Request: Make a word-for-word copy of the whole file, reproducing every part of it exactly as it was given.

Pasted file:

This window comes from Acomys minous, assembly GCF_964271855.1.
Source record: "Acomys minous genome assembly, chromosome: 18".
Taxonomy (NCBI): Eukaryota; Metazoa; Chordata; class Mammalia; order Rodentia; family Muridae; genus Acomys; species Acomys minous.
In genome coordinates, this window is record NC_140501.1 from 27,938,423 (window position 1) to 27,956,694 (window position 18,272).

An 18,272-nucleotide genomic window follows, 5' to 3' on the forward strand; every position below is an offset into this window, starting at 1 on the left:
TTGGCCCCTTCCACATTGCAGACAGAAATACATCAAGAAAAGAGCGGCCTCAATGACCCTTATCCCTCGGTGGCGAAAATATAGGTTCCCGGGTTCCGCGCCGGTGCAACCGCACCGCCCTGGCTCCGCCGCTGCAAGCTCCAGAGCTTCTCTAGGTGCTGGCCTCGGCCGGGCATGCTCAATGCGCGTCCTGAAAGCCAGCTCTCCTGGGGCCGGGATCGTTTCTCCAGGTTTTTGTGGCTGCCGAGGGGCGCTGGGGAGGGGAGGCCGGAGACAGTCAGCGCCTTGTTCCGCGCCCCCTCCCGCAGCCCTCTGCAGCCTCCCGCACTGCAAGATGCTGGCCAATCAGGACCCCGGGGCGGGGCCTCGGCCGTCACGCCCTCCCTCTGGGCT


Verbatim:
This window comes from Acomys minous, assembly GCF_964271855.1.
Source record: "Acomys minous genome assembly, chromosome: 18".
Taxonomy (NCBI): Eukaryota; Metazoa; Chordata; class Mammalia; order Rodentia; family Muridae; genus Acomys; species Acomys minous.
In genome coordinates, this window is record NC_140501.1 from 27,938,423 (window position 1) to 27,956,694 (window position 18,272).

An 18,272-nucleotide genomic window follows, 5' to 3' on the forward strand; every position below is an offset into this window, starting at 1 on the left:
TTGGCCCCTTCCACATTGCAGACAGAAATACATCAAGAAAAGAGCGGCCTCAATGACCCTTATCCCTCGGTGGCGAAAATATAGGTTCCCGGGTTCCGCGCCGGTGCAACCGCACCGCCCTGGCTCCGCCGCTGCAAGCTCCAGAGCTTCTCTAGGTGCTGGCCTCGGCCGGGCATGCTCAATGCGCGTCCTGAAAGCCAGCTCTCCTGGGGCCGGGATCGTTTCTCCAGGTTTTTGTGGCTGCCGAGGGGCGCTGGGGAGGGGAGGCCGGAGACAGTCAGCGCCTTGTTCCGCGCCCCCTCCCGCAGCCCTCTGCAGCCTCCCGCACTGCAAGATGCTGGCCAATCAGGACCCCGGGGCGGGGCCTCGGCCGTCACGCCCTCCCTCTGGGCT